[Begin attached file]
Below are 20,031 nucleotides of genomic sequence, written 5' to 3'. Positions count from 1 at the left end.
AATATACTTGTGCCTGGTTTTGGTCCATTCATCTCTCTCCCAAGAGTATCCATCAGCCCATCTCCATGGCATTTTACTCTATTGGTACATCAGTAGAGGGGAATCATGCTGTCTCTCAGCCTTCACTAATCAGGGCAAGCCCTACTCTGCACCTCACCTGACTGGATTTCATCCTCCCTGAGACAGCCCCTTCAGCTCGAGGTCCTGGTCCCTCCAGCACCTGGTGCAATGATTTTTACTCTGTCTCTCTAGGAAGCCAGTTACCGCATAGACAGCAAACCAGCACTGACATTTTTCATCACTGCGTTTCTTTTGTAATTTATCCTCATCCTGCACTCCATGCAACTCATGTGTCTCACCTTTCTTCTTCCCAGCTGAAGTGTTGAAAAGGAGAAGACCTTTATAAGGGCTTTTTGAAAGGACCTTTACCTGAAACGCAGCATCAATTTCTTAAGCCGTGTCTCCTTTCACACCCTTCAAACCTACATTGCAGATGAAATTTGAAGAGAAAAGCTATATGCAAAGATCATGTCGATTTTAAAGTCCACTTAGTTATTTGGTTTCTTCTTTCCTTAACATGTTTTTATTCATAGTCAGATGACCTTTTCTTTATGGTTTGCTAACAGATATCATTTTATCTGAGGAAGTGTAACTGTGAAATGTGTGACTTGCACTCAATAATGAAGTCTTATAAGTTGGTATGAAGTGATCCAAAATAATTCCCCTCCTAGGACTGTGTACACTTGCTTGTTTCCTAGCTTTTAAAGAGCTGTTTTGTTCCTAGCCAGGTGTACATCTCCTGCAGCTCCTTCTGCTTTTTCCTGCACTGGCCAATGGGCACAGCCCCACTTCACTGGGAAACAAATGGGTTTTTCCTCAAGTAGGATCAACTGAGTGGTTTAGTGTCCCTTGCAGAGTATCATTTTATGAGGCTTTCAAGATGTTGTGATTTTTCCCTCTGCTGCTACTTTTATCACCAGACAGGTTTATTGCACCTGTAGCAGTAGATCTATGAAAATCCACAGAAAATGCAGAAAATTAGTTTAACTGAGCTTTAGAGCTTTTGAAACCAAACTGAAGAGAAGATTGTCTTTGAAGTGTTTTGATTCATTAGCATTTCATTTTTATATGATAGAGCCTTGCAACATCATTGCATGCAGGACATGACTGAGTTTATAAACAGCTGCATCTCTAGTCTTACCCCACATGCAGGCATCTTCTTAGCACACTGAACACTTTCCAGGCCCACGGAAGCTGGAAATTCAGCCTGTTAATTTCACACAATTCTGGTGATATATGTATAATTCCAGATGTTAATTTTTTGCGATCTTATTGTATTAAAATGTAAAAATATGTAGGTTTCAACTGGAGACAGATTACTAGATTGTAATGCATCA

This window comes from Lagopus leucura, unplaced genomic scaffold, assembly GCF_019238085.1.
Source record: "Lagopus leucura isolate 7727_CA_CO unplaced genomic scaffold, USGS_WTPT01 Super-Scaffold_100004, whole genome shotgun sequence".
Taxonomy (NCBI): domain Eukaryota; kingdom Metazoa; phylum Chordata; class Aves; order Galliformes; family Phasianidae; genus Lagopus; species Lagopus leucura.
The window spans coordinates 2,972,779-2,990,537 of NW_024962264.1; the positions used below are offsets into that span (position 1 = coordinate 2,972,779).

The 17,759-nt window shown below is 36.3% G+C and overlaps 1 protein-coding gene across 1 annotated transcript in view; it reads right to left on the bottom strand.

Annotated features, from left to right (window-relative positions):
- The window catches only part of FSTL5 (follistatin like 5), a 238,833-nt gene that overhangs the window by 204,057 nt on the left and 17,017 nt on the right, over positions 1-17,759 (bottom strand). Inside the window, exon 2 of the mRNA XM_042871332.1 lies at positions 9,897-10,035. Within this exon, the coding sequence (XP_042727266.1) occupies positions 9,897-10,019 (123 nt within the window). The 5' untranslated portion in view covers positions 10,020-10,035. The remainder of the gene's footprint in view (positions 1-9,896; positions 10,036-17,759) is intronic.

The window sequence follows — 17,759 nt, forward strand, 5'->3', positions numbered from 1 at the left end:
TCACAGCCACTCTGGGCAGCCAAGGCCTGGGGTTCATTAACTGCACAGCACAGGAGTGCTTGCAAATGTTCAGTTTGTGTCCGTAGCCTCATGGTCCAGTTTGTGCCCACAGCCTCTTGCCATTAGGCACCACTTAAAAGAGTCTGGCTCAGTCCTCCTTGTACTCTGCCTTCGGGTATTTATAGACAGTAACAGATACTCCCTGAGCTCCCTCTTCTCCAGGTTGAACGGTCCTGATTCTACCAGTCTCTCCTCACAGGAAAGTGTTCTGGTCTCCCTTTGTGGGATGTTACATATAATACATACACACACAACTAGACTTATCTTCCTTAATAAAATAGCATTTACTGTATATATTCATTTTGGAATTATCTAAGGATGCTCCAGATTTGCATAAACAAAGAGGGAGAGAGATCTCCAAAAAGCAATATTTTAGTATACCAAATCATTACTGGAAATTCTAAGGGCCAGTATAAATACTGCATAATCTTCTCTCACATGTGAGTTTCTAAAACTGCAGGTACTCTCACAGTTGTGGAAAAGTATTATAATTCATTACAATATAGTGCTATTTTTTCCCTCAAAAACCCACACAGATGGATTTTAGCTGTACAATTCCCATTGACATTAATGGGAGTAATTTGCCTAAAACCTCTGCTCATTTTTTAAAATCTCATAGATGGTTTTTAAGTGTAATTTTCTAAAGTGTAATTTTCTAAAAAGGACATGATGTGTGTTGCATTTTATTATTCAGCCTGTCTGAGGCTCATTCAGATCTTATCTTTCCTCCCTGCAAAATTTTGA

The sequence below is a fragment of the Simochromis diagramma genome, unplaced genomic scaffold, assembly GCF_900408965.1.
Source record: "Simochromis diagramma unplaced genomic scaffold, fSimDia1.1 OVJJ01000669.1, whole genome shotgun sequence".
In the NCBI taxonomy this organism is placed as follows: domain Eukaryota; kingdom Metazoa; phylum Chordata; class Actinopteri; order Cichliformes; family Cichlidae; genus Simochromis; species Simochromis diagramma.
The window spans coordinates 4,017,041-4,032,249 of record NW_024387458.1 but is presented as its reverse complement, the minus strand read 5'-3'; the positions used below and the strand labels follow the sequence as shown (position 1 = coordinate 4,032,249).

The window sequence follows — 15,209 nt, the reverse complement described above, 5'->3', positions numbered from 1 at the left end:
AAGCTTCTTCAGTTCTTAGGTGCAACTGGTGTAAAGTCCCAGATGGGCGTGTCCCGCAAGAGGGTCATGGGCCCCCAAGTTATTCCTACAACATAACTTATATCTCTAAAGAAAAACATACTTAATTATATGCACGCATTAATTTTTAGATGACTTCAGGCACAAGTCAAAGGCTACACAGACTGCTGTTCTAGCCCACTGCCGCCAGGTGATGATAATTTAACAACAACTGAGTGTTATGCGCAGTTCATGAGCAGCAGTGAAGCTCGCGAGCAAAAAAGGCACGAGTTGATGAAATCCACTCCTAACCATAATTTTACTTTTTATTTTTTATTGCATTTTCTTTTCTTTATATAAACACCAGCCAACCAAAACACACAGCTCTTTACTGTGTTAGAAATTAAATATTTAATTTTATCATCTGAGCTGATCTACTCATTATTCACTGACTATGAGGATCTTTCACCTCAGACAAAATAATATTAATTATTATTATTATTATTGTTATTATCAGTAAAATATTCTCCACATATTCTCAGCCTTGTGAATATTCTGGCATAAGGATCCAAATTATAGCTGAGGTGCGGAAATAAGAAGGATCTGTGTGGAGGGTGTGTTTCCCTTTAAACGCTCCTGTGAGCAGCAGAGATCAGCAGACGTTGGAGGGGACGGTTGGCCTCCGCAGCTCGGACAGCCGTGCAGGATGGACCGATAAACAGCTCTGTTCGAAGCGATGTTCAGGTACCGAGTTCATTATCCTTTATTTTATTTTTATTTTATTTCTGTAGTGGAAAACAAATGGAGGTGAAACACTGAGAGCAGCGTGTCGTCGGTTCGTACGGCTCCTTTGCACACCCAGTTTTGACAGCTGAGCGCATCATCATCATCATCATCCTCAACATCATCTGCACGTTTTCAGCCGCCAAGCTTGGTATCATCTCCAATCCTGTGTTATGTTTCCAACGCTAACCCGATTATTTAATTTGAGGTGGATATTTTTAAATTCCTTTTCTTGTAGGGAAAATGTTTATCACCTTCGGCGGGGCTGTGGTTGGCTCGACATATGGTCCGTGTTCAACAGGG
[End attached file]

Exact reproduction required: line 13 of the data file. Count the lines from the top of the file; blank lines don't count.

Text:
Source record: "Simochromis diagramma unplaced genomic scaffold, fSimDia1.1 OVJJ01000669.1, whole genome shotgun sequence".